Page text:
Mobile Device Security: Why It’s Important and 5 Vulnerabilities To Be Aware Of

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    Whether you’re at home, at work, or on the go, you can never be too careful with mobile device security.

    A leaked photo. A breach in company data. An employee who just downloaded the wrong app. Each of these situations can put your business at great risk for cybersecurity attacks.

    To mitigate these risks, it’s crucial to do everything you can to protect your company’s mobile devices.

    From training your team on device security to hiring a cybersecurity expert to audit your current practices, there’s a lot you can do to protect your business.

    Let’s take a closer look at mobile device security and why it matters. We’ll also take a look at five mobile device vulnerabilities every company should be on the lookout for.

    Ready to learn more?

    Let’s begin.

    What is mobile device security?

    Mobile device security means taking measures to keep your portable devices safe from cyber threats and attacks. Cybercriminals specialize in these attacks in an attempt to violate your privacy and steal sensitive data.

    Cybercriminals are on the hunt for:

    • Medical records 
    • Bank information 
    • Login and password information 
    • Credit card information 
    • Data they can sell
    • Money transfer information
    • Virtual goods
    • Software licenses 
    • Access to your email account

    With this in mind, let’s take a look at seven specific things you can protect with mobile security measures.

    How can mobile device security protect my business?

    There are many ways mobile device security can protect your business and personal assets. From making sure information stays out of the wrong hands to being proactive about phishing prevention, there are several measures you can take to keep your data safe. 

    Let’s take a close look at what mobile device security can help you protect.

    Mobile device security measures can help protect your:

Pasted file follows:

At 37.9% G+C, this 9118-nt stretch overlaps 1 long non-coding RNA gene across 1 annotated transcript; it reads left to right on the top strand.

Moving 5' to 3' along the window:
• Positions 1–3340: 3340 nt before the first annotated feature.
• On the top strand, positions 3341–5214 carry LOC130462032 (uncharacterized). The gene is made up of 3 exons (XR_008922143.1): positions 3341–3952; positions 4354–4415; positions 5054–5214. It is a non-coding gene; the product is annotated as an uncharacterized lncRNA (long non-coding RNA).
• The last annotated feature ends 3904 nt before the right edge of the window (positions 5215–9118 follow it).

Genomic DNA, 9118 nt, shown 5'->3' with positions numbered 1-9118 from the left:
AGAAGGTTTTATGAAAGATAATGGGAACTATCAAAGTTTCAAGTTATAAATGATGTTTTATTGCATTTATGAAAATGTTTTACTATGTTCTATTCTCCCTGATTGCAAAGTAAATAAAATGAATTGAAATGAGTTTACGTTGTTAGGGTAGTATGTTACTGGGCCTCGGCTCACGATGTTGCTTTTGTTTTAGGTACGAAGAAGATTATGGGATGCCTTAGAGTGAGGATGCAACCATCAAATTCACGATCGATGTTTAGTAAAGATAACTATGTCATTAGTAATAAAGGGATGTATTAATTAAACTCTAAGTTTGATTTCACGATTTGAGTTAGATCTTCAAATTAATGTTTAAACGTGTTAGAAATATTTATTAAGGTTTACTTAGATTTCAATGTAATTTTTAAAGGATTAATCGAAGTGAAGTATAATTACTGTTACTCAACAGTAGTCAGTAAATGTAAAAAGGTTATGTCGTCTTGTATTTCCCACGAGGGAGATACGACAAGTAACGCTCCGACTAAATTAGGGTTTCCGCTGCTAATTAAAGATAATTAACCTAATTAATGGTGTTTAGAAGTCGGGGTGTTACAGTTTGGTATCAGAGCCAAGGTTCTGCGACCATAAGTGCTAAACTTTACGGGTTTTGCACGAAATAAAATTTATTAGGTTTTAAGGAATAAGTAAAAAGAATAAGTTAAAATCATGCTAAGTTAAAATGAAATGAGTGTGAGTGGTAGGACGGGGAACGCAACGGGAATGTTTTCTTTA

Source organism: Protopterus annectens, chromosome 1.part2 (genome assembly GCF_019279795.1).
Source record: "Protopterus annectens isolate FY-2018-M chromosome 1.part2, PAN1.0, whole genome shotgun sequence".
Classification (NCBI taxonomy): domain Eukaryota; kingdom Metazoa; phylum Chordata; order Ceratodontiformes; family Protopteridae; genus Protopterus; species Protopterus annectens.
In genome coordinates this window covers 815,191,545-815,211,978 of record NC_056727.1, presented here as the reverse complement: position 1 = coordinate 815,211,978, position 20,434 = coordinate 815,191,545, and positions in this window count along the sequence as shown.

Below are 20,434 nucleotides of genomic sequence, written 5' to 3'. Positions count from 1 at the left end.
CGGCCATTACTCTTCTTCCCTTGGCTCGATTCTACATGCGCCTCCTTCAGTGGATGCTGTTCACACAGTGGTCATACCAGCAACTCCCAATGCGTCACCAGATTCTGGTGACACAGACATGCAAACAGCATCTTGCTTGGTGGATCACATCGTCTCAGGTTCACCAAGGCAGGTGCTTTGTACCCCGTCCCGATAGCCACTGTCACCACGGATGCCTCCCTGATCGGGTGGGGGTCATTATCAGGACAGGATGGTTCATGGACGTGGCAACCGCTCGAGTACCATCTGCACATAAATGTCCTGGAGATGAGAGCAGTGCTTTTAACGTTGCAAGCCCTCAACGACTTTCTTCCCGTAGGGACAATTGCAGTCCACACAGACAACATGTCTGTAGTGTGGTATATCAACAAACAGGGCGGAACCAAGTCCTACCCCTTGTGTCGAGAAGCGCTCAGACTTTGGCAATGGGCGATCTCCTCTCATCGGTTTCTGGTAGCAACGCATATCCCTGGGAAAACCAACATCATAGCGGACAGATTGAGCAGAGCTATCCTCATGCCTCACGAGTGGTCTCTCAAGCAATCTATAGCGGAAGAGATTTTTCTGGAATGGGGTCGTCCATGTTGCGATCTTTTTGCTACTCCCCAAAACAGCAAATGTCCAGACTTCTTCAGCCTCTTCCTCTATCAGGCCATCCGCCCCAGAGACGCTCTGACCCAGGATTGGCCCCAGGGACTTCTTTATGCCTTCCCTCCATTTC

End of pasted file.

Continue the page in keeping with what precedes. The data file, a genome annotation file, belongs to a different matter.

You’ve worked hard to build a name for yourself and nurture your brand. The last thing you’d want is a security breach threatening your reputation.


    Once identity fraud hits you, it can spread like wildfire. One minute you’re sending a bank wire to a vendor. The next minute you’re getting tens of emails confirming loan applications you never applied for.


    Whether it’s stealing your passwords or hacking into your bookkeeping software, cybercriminals would love nothing more than to exploit your personal and business assets.

    Internet history

    Are you doing research for a top-secret business collaboration, or to boost your revenue operations? Did you accidentally stumble upon an inappropriate site? Your internet history can be a major breeding ground for cybercrimes and privacy issues if you don’t have preventative measures in place.

    Sensitive information

    You might think your business doesn’t have sensitive information. But the truth is, every business does. If you file taxes, sign contracts, hire employees, or order inventory, your business has sensitive information you need to protect.


    Did you know that stolen passwords are one of the easiest and most common causes of data breaches? Even complex passwords can be compromised without security measures in place.

    5 vulnerabilities to watch out for on mobile devices

    The best way to get familiar with mobile vulnerabilities is to hire a cybersecurity expert to audit your current practices. Not only can an expert give you a crash course on all things cybersecurity, but they can also create a custom prevention plan for your business.

    A cybersecurity expert might recommend mobile device management software, employee security training, and specific IT measures to keep your business safe.

    They’ll also go over all of your vulnerabilities, five of which will likely include:

    1. Exposure to financial information

    Now more than ever, people are using finance tracking apps to manage their money. These apps contain sensitive data, such as account numbers, passwords, and identity information. 

    Other online financials and tools that may currently be at risk include:

    Staying on top of financial information vulnerabilities is essential to preventing major business losses and security breaches.